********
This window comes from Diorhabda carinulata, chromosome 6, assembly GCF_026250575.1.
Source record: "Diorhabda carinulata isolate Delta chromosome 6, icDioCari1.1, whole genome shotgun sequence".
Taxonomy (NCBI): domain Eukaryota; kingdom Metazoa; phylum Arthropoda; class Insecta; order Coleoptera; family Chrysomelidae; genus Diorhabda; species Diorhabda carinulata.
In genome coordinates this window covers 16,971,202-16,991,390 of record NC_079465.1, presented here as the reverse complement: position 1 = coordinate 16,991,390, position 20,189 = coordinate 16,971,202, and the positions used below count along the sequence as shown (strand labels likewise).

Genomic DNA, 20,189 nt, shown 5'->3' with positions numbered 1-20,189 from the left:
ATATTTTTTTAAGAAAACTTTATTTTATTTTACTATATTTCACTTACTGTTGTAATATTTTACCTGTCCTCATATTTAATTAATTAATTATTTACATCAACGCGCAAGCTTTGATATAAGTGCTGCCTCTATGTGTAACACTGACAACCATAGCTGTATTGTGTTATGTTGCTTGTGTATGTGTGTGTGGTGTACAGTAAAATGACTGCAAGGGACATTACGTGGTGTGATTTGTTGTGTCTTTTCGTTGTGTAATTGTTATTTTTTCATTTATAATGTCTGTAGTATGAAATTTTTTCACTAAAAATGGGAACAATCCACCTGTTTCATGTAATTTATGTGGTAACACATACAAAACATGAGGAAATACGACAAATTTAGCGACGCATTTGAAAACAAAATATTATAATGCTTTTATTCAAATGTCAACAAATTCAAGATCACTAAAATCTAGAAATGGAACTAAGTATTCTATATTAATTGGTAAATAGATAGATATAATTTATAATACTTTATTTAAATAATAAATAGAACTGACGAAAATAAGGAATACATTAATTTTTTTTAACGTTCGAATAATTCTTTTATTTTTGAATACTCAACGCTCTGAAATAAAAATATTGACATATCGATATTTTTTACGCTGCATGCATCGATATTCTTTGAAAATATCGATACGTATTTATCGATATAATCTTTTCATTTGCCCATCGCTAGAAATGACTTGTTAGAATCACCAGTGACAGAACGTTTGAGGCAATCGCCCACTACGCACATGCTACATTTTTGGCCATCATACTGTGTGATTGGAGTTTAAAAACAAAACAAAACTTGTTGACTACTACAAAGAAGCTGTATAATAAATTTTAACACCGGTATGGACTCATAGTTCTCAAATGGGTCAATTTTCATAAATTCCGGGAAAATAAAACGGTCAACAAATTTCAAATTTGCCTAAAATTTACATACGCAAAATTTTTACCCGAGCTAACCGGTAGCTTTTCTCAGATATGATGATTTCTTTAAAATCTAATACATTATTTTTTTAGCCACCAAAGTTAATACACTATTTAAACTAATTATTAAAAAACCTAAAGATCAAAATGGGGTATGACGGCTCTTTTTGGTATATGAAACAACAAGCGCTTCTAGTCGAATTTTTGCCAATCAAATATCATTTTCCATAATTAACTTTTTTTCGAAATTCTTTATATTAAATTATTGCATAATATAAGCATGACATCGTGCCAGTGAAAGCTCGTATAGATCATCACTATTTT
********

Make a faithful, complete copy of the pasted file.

This window comes from Diorhabda carinulata, chromosome 6, assembly GCF_026250575.1.
Source record: "Diorhabda carinulata isolate Delta chromosome 6, icDioCari1.1, whole genome shotgun sequence".
Taxonomy (NCBI): domain Eukaryota; kingdom Metazoa; phylum Arthropoda; class Insecta; order Coleoptera; family Chrysomelidae; genus Diorhabda; species Diorhabda carinulata.
In genome coordinates this window covers 16,971,202-16,991,390 of record NC_079465.1, presented here as the reverse complement: position 1 = coordinate 16,991,390, position 20,189 = coordinate 16,971,202, and the positions used below count along the sequence as shown (strand labels likewise).

Genomic DNA, 20,189 nt, shown 5'->3' with positions numbered 1-20,189 from the left:
ATATTTTTTTAAGAAAACTTTATTTTATTTTACTATATTTCACTTACTGTTGTAATATTTTACCTGTCCTCATATTTAATTAATTAATTATTTACATCAACGCGCAAGCTTTGATATAAGTGCTGCCTCTATGTGTAACACTGACAACCATAGCTGTATTGTGTTATGTTGCTTGTGTATGTGTGTGTGGTGTACAGTAAAATGACTGCAAGGGACATTACGTGGTGTGATTTGTTGTGTCTTTTCGTTGTGTAATTGTTATTTTTTCATTTATAATGTCTGTAGTATGAAATTTTTTCACTAAAAATGGGAACAATCCACCTGTTTCATGTAATTTATGTGGTAACACATACAAAACATGAGGAAATACGACAAATTTAGCGACGCATTTGAAAACAAAATATTATAATGCTTTTATTCAAATGTCAACAAATTCAAGATCACTAAAATCTAGAAATGGAACTAAGTATTCTATATTAATTGGTAAATAGATAGATATAATTTATAATACTTTATTTAAATAATAAATAGAACTGACGAAAATAAGGAATACATTAATTTTTTTTAACGTTCGAATAATTCTTTTATTTTTGAATACTCAACGCTCTGAAATAAAAATATTGACATATCGATATTTTTTACGCTGCATGCATCGATATTCTTTGAAAATATCGATACGTATTTATCGATATAATCTTTTCATTTGCCCATCGCTAGAAATGACTTGTTAGAATCACCAGTGACAGAACGTTTGAGGCAATCGCCCACTACGCACATGCTACATTTTTGGCCATCATACTGTGTGATTGGAGTTTAAAAACAAAACAAAACTTGTTGACTACTACAAAGAAGCTGTATAATAAATTTTAACACCGGTATGGACTCATAGTTCTCAAATGGGTCAATTTTCATAAATTCCGGGAAAATAAAACGGTCAACAAATTTCAAATTTGCCTAAAATTTACATACGCAAAATTTTTACCCGAGCTAACCGGTAGCTTTTCTCAGATATGATGATTTCTTTAAAATCTAATACATTATTTTTTTAGCCACCAAAGTTAATACACTATTTAAACTAATTATTAAAAAACCTAAAGATCAAAATGGGGTATGACGGCTCTTTTTGGTATATGAAACAACAAGCGCTTCTAGTCGAATTTTTGCCAATCAAATATCATTTTCCATAATTAACTTTTTTTCGAAATTCTTTATATTAAATTATTGCATAATATAAGCATGACATCGTGCCAGTGAAAGCTCGTATAGATCATCACTATTTT